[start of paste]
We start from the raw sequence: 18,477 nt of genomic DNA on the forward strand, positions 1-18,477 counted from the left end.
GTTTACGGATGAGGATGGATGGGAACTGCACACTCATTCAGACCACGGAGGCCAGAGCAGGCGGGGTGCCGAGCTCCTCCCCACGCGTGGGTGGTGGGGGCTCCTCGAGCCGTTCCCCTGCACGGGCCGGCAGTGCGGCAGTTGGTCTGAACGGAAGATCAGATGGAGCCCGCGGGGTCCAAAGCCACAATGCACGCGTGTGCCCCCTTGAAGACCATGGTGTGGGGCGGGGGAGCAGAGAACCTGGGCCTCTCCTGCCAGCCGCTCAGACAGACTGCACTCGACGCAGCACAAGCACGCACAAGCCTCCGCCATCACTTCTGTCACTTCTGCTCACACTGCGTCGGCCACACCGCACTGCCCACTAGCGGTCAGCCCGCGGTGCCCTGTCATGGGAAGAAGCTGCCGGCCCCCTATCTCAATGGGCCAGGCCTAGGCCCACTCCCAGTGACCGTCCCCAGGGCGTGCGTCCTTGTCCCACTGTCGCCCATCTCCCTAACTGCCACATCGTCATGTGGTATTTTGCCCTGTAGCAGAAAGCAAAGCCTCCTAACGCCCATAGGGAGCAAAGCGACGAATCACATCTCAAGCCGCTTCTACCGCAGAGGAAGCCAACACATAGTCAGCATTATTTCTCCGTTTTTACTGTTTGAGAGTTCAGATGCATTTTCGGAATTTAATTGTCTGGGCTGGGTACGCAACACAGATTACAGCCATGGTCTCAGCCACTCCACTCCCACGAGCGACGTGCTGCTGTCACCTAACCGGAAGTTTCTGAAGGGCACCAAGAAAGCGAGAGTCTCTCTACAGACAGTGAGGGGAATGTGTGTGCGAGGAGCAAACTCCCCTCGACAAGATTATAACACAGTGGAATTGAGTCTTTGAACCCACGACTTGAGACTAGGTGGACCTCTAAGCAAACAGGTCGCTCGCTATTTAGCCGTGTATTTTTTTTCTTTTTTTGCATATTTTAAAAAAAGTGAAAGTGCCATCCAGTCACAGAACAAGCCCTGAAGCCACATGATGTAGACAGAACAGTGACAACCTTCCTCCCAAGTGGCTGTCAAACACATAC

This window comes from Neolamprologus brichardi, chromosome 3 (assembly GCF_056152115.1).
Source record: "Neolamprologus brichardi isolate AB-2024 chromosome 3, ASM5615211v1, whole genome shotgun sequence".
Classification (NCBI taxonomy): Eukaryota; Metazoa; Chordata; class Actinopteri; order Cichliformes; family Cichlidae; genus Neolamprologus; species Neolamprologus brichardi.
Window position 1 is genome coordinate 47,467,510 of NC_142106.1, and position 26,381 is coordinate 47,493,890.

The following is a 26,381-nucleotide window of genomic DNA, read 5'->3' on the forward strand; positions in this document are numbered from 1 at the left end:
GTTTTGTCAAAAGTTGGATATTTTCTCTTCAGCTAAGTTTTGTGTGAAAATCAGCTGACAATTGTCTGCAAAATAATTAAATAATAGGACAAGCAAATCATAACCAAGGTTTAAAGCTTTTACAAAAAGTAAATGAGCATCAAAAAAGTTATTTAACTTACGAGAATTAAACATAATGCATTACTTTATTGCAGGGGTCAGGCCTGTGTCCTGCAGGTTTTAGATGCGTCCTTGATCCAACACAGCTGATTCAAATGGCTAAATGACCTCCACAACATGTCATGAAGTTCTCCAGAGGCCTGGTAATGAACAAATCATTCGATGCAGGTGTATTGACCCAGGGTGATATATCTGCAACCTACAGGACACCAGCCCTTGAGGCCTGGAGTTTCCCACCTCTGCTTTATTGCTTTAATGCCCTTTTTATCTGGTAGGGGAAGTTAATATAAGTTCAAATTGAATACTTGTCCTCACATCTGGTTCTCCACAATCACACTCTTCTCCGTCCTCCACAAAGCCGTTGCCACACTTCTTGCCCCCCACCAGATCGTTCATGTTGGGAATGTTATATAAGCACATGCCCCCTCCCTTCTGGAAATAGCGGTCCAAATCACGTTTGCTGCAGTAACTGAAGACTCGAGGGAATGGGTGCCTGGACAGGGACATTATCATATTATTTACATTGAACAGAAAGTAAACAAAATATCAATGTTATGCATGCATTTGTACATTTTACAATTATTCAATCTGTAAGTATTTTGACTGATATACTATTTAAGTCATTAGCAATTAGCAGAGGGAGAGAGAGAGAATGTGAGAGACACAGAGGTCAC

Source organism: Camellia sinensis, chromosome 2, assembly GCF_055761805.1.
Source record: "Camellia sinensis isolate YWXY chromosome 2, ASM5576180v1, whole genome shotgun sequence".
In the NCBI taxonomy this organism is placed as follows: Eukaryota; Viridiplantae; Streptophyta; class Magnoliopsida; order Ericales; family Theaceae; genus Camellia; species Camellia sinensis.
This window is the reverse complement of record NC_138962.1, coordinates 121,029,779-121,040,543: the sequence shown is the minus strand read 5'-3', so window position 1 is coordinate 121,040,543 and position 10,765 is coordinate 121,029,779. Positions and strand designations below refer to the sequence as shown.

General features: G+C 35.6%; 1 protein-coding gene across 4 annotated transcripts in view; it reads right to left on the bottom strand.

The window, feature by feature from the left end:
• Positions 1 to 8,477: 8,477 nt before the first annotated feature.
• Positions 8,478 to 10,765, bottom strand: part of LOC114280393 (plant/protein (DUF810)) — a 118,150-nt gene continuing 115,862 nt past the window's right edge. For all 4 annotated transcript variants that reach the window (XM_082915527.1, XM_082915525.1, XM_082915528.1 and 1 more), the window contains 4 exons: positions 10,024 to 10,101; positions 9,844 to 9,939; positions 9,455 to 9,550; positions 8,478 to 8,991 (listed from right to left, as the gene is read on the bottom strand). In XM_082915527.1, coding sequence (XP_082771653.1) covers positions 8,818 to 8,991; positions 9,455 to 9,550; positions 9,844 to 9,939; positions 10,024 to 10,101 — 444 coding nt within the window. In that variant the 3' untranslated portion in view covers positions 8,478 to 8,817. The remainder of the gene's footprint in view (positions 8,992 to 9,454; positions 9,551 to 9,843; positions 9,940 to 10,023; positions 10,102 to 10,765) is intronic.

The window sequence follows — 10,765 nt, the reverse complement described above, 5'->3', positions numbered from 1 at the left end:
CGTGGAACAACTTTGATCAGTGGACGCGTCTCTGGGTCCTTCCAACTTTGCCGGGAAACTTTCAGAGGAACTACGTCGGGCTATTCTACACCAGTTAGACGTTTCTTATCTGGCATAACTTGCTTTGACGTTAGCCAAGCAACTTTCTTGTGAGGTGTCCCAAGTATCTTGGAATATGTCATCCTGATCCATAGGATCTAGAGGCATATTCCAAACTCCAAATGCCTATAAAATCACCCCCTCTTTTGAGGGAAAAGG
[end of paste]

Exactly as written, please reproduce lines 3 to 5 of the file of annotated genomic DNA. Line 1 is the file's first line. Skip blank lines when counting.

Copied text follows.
This window comes from Neolamprologus brichardi, chromosome 3 (assembly GCF_056152115.1).
Source record: "Neolamprologus brichardi isolate AB-2024 chromosome 3, ASM5615211v1, whole genome shotgun sequence".
Classification (NCBI taxonomy): Eukaryota; Metazoa; Chordata; class Actinopteri; order Cichliformes; family Cichlidae; genus Neolamprologus; species Neolamprologus brichardi.